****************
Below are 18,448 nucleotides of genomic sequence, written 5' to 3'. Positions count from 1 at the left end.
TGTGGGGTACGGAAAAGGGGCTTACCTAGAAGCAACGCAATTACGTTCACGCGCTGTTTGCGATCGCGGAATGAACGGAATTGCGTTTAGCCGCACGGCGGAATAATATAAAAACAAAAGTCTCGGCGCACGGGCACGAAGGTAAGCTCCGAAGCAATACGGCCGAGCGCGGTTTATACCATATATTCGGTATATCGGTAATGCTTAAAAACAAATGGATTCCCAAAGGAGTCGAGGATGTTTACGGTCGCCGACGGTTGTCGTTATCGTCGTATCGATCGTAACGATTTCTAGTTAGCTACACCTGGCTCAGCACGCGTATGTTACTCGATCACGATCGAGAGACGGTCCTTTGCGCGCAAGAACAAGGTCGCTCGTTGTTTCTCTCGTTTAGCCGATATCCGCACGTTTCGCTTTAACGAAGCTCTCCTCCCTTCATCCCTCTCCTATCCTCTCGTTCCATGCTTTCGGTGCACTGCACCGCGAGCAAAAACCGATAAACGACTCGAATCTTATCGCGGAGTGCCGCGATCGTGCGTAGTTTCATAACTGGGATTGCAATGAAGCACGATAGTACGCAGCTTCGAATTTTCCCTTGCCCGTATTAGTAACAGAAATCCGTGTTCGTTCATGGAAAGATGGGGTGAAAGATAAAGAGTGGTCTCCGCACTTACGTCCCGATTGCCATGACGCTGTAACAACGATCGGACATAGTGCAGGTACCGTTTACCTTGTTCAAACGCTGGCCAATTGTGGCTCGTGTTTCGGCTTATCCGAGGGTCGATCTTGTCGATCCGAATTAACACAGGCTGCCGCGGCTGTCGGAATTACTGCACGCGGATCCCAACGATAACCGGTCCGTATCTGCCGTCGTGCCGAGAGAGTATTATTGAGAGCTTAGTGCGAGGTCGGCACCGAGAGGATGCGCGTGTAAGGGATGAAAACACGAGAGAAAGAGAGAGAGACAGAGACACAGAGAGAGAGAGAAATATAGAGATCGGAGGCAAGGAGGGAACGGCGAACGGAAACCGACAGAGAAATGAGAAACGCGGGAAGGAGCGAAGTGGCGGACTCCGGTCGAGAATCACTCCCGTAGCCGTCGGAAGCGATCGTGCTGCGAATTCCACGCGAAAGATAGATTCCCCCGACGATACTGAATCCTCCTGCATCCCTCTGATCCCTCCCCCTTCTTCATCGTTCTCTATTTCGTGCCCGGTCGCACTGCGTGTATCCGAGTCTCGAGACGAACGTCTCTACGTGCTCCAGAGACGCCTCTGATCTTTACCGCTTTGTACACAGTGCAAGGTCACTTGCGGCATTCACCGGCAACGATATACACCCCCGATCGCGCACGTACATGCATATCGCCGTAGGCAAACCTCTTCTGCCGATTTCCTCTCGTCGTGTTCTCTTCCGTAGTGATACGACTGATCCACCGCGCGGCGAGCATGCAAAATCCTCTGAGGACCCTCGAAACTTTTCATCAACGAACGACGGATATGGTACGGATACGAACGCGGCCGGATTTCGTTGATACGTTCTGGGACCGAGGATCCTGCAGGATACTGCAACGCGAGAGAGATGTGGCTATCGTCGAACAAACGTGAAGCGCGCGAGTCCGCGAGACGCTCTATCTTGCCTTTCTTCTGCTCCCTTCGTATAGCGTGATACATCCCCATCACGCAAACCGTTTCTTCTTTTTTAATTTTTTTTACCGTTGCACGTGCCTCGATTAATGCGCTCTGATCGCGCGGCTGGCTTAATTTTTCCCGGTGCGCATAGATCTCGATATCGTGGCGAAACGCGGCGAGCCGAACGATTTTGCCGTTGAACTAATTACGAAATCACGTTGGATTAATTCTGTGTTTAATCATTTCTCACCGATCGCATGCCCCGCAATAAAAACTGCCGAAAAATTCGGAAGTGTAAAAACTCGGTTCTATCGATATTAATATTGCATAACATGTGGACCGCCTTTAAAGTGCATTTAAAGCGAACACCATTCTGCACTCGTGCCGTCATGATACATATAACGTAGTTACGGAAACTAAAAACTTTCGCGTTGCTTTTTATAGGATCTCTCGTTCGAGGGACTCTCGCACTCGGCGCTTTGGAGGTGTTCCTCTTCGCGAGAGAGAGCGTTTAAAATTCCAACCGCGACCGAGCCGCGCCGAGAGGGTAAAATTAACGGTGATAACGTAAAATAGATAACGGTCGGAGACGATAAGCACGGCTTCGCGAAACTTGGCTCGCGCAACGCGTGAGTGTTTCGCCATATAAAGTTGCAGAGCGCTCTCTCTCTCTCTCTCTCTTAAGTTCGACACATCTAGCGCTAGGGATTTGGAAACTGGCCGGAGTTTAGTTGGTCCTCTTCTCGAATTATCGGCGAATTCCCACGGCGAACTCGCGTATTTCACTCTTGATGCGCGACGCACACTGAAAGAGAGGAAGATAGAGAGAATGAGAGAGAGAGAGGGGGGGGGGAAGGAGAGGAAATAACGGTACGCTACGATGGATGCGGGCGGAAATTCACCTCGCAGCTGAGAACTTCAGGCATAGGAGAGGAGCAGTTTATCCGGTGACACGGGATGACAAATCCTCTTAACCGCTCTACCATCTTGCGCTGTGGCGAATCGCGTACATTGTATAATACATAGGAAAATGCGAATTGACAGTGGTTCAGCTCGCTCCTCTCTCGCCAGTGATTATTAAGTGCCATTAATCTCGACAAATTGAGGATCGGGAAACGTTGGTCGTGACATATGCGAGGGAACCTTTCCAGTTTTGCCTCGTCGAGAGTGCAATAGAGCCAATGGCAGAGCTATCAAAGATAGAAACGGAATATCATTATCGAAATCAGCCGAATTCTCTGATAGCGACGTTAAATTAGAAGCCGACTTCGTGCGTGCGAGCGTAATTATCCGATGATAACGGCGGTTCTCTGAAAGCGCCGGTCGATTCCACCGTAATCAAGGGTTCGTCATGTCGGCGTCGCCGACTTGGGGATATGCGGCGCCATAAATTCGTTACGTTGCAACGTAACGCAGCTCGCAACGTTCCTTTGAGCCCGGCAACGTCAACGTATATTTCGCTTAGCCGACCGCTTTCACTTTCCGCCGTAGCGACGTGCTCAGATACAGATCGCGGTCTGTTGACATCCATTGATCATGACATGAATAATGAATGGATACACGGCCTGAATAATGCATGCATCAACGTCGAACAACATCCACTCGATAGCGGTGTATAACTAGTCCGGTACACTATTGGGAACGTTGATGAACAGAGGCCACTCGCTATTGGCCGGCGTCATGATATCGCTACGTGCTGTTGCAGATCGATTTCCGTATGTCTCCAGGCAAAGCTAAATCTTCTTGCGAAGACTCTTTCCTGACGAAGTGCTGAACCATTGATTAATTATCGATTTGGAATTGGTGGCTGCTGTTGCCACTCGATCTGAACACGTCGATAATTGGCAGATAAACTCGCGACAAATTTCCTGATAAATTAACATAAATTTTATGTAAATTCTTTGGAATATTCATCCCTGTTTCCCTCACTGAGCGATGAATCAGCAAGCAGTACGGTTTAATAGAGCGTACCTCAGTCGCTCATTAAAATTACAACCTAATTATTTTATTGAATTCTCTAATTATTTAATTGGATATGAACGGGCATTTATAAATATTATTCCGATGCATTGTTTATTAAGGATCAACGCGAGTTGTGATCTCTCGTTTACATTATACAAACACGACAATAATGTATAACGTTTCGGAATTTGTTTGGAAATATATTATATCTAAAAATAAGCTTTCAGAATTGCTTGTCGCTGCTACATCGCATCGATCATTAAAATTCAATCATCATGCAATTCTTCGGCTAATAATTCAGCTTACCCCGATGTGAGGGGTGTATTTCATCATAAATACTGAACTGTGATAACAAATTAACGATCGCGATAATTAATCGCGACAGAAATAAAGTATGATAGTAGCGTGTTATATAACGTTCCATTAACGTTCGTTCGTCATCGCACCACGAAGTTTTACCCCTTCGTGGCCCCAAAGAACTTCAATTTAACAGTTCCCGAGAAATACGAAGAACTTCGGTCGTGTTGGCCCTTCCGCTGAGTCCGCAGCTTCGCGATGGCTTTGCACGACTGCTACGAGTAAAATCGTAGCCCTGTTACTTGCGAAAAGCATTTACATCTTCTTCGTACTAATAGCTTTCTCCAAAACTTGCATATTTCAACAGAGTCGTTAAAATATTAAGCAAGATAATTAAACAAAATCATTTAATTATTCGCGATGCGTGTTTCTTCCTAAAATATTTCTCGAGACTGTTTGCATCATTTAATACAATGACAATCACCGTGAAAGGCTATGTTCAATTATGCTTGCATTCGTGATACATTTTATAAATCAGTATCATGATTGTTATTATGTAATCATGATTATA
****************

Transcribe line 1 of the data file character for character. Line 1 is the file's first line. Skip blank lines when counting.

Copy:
Below are 18,448 nucleotides of genomic sequence, written 5' to 3'. Positions count from 1 at the left end.